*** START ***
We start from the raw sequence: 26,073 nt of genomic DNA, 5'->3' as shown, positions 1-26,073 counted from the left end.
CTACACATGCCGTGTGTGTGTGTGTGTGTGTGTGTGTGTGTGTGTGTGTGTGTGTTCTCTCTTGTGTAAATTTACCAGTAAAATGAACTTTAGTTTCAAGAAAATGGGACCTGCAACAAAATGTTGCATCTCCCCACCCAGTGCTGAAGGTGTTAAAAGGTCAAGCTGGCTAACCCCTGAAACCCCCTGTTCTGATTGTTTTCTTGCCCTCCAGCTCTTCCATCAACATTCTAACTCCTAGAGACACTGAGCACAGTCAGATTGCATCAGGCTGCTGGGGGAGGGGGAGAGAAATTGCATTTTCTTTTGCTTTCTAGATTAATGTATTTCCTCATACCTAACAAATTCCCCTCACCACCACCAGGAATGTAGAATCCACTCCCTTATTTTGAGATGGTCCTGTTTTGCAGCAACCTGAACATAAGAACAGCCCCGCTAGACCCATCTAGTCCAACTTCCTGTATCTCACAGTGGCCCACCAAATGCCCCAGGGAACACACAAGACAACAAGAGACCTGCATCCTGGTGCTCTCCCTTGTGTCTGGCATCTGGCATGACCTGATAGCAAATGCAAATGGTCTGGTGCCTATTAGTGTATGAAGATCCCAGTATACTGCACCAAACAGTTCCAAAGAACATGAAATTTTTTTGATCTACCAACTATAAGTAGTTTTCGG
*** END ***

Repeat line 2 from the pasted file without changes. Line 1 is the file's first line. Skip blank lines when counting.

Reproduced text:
CTACACATGCCGTGTGTGTGTGTGTGTGTGTGTGTGTGTGTGTGTGTGTGTGTGTTCTCTCTTGTGTAAATTTACCAGTAAAATGAACTTTAGTTTCAAGAAAATGGGACCTGCAACAAAATGTTGCATCTCCCCACCCAGTGCTGAAGGTGTTAAAAGGTCAAGCTGGCTAACCCCTGAAACCCCCTGTTCTGATTGTTTTCTTGCCCTCCAGCTCTTCCATCAACATTCTAACTCCTAGAGACACTGAGCACAGTCAGATTGCATCAGGCTGCTGGGGGAGGGGGAGAGAAATTGCATTTTCTTTTGCTTTCTAGATTAATGTATTTCCTCATACCTAACAAATTCCCCTCACCACCACCAGGAATGTAGAATCCACTCCCTTATTTTGAGATGGTCCTGTTTTGCAGCAACCTGAACATAAGAACAGCCCCGCTAGACCCATCTAGTCCAACTTCCTGTATCTCACAGTGGCCCACCAAATGCCCCAGGGAACACACAAGACAACAAGAGACCTGCATCCTGGTGCTCTCCCTTGTGTCTGGCATCTGGCATGACCTGATAGCAAATGCAAATGGTCTGGTGCCTATTAGTGTATGAAGATCCCAGTATACTGCACCAAACAGTTCCAAAGAACATGAAATTTTTTTGATCTACCAACTATAAGTAGTTTTCGG